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I hope that you find my journal interesting and entertaining. If, having read this, you think that I am talking rubbish then at least you have stopped and thought about it long enough to come to that conclusion which is something of a result in my book. If you would like to comment on this article or anything else relating to my website, please feel free to contact me using the adjacent form. Feedback is always greatly appreciated and very helpful when it comes to improving both my site and my angling. Thank you for looking. If this form will not work for you, please e-mail me at editor@ericweight.co.uk
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The big perch fairy and the law of Sod

 

It's glaringly obvious that to catch a two pound perch (my arbitrary definition of big) there has to be one to catch and truth be told that is nearly everywhere these days. If there is only one then your chances of catching it are directly related to the number of small perch likely to get to your bait first. And the point is that statistical probability is more relevant in each swim than it is in the venue as a whole. On a canal we can fish just about every inch of the water and I refuse to believe that all summer long, I have been fishing in water that no longer contained any big fish at all. After all, they haven't just been parachuted in from nowhere. Failure has to be the result of technique and, or, competition.

Why technique? Well, I have a definite tendency to resort to smaller lures pretty quickly and for sure, that produces more smaller fish. If the swim contains a hundred four ounce perch and only one or two big ones, I am going to need a lot of luck to catch the latter. If however that swim contains half a dozen two pound plus perch and few if any tiddlers, a small lure will prove just as effective for them as a bigger one, and so it has proved lately. It may be then that if the bigger fish are more spread out for most of the year that it would be better to stick with bigger lures if I want to catch them rather than go for the maximum number of fish of any size.

Occasionally amongst this veritable glut, one or two half decent fish come to the net that are very 'black' in colour. This is a phenomenon that, rightly or wrongly, I associate with males in spawning garb and is something that I have seen in rainbow trout and zander over the years. Perhaps, probably even, this is why those better fish have become easier to catch. They are gathering together and feeding up to prepare themselves for the annual shagfest. After all predators tend to spawn early so that their fry are advanced enough to take advantage when the silver fish finally get around to it.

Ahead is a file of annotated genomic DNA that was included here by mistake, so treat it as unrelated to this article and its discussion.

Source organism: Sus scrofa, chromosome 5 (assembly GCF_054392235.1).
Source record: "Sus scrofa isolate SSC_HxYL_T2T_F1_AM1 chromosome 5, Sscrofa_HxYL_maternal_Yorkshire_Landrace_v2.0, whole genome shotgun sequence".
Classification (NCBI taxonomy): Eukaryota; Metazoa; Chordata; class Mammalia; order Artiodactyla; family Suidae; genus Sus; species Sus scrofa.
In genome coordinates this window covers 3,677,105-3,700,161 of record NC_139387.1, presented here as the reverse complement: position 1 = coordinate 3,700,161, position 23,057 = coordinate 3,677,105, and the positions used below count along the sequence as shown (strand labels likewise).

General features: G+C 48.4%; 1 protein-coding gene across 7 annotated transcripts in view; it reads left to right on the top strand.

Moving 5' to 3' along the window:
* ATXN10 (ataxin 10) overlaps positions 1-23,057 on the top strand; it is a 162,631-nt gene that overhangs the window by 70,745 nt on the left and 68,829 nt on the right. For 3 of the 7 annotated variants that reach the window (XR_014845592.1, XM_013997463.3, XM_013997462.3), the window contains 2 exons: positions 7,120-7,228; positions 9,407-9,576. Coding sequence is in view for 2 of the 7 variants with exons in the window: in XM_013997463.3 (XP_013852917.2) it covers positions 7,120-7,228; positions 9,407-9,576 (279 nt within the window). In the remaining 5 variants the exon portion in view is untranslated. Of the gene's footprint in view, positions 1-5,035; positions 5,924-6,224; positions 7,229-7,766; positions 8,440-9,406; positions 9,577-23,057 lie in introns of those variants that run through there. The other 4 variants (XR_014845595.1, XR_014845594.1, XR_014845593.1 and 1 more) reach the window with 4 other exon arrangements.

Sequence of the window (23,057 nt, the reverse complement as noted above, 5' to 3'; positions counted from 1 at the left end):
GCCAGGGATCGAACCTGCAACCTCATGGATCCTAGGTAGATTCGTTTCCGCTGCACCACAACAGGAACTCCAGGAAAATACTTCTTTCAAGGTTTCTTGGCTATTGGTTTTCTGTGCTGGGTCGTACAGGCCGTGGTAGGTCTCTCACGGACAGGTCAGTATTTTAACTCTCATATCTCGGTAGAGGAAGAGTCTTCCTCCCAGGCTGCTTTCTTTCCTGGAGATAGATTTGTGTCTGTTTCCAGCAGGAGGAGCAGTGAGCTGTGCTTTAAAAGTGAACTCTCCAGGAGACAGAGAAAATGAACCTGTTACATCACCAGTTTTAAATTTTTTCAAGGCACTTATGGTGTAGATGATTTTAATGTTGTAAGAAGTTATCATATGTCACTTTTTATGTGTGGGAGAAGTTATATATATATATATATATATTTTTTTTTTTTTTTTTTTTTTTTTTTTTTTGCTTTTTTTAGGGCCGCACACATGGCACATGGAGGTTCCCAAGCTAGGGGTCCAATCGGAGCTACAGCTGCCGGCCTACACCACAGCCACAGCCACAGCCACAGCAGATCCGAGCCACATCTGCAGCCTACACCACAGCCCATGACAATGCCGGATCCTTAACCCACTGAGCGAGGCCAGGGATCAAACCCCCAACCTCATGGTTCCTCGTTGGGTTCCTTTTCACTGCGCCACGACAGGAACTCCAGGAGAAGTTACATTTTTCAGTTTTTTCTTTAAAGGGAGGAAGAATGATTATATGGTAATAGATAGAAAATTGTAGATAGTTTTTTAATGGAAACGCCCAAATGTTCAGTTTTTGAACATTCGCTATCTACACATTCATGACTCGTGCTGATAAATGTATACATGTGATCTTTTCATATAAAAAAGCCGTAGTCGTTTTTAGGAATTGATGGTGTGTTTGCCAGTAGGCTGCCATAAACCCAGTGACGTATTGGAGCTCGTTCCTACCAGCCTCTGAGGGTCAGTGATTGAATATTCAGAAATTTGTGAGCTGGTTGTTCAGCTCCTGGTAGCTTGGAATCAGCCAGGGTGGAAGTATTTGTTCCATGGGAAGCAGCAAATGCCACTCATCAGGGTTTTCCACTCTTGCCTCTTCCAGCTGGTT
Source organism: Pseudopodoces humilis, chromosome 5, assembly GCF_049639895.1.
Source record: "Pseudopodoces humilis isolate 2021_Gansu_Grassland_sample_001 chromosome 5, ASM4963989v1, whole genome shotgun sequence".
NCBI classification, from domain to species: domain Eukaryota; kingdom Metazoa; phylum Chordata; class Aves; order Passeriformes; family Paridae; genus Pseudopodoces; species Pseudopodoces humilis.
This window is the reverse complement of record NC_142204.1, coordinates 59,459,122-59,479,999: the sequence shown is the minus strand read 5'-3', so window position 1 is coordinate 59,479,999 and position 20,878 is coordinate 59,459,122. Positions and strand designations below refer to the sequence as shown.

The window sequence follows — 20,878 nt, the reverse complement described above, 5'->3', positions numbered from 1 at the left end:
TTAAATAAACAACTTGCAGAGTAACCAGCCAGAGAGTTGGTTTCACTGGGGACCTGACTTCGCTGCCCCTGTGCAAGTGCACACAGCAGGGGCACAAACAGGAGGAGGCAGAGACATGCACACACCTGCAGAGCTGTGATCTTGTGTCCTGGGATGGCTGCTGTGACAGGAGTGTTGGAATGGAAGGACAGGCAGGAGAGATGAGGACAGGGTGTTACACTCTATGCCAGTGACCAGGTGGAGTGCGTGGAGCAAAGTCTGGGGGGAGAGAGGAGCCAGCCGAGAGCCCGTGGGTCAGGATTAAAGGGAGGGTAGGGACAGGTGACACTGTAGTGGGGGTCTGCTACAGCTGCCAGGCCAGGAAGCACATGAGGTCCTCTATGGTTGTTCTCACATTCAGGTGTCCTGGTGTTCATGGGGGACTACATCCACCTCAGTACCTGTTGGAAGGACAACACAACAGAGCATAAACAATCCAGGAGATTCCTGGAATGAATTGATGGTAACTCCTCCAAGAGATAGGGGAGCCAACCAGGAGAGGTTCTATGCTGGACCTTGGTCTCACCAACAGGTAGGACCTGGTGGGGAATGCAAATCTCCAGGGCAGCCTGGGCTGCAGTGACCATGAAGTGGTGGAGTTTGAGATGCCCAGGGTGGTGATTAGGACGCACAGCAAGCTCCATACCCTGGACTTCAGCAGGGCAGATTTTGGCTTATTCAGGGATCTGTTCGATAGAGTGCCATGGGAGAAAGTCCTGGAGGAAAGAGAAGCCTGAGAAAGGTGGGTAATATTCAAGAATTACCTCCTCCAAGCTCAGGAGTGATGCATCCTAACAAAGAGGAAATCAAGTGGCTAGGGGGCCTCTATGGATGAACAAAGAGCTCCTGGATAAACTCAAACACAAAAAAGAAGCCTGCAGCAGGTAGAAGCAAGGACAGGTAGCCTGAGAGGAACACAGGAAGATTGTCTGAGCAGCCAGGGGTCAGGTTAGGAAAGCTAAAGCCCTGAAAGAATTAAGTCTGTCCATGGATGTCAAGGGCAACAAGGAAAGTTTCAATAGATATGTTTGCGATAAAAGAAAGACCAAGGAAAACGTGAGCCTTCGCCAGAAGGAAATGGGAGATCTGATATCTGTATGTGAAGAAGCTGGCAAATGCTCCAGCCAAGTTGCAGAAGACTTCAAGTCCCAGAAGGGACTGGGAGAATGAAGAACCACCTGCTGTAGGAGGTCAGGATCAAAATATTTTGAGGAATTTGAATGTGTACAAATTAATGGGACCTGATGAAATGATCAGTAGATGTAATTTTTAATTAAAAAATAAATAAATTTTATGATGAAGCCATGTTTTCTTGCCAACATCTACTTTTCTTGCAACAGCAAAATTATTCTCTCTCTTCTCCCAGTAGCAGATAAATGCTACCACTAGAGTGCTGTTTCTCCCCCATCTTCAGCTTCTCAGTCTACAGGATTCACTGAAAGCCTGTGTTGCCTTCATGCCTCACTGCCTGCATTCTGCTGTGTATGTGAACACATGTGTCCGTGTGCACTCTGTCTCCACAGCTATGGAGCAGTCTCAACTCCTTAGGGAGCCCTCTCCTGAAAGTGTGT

This theory is reinforced somewhat by the equally sudden appearance of some better zander as well. For a fish that is supposed to constitute a rampaging plague, they have been problematic to catch of late as well. Whatever the reasons we can only be grateful and greedy.

 

 

Somewhere, somehow, a switch has been thrown by someone. It had seemed like a lifetime since a decent perch came our way, but in the last month, all that has changed. Out of the blue, two pound perch have been popping up all over the place. I am not complaining, believe me, in fact it has come as something of a relief, which as a statement in itself is a bit rich coming from someone who professes not to be obsessed by big fish.

The truth is I love catching big fish and small fish, but given a choice, well it stands to reason that big is better. No woman that has told me otherwise has ever sounded convincing anyway. So, it all begs the question why, having struggled all year, have we suddenly found the answer, and the truth is, we, haven't. It is merely a happenstance of nature.

One of the most irritating downsides of this autmnal glut is that we lose more big perch as well. Perch can be quite tricky I know, soft rods, soft hands, firm but not violent pressure and a measure of haste in getting the net under them are all important factors. That thin fragile membrane between lips and mouth is easily damaged and many a time the hooks fall out in the net simply because they have made a disproportionately large hole in it. Barbless or otherwise it seems to make little difference with perch, but extended playing times, excessive or sudden pressure and slack line will all let you down.

I know all this, but between the three of us we have still lost four big perch, half of which were potentially three pounders and one large zander over the last few weeks. It is a fact of life, sod’s law that they will always end up being bigger fish than you land but that doesn’t make it any easier.

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